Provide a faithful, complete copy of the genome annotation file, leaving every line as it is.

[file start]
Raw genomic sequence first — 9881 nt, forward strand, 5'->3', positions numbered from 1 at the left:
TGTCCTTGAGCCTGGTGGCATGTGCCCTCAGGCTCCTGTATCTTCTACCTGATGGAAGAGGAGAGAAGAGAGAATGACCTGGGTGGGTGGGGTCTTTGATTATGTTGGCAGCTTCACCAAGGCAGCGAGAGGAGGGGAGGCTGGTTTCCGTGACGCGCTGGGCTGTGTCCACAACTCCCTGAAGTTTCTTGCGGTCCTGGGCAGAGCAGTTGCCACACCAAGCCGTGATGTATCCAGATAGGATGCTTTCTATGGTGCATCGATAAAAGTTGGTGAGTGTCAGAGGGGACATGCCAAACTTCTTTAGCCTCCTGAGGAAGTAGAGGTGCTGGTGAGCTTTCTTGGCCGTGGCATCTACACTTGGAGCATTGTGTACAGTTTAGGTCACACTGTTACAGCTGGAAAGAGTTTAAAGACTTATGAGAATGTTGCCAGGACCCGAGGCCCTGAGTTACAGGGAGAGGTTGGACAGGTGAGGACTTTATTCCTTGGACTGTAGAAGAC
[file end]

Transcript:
Raw genomic sequence first — 9881 nt, forward strand, 5'->3', positions numbered from 1 at the left:
TGTCCTTGAGCCTGGTGGCATGTGCCCTCAGGCTCCTGTATCTTCTACCTGATGGAAGAGGAGAGAAGAGAGAATGACCTGGGTGGGTGGGGTCTTTGATTATGTTGGCAGCTTCACCAAGGCAGCGAGAGGAGGGGAGGCTGGTTTCCGTGACGCGCTGGGCTGTGTCCACAACTCCCTGAAGTTTCTTGCGGTCCTGGGCAGAGCAGTTGCCACACCAAGCCGTGATGTATCCAGATAGGATGCTTTCTATGGTGCATCGATAAAAGTTGGTGAGTGTCAGAGGGGACATGCCAAACTTCTTTAGCCTCCTGAGGAAGTAGAGGTGCTGGTGAGCTTTCTTGGCCGTGGCATCTACACTTGGAGCATTGTGTACAGTTTAGGTCACACTGTTACAGCTGGAAAGAGTTTAAAGACTTATGAGAATGTTGCCAGGACCCGAGGCCCTGAGTTACAGGGAGAGGTTGGACAGGTGAGGACTTTATTCCTTGGACTGTAGAAGAC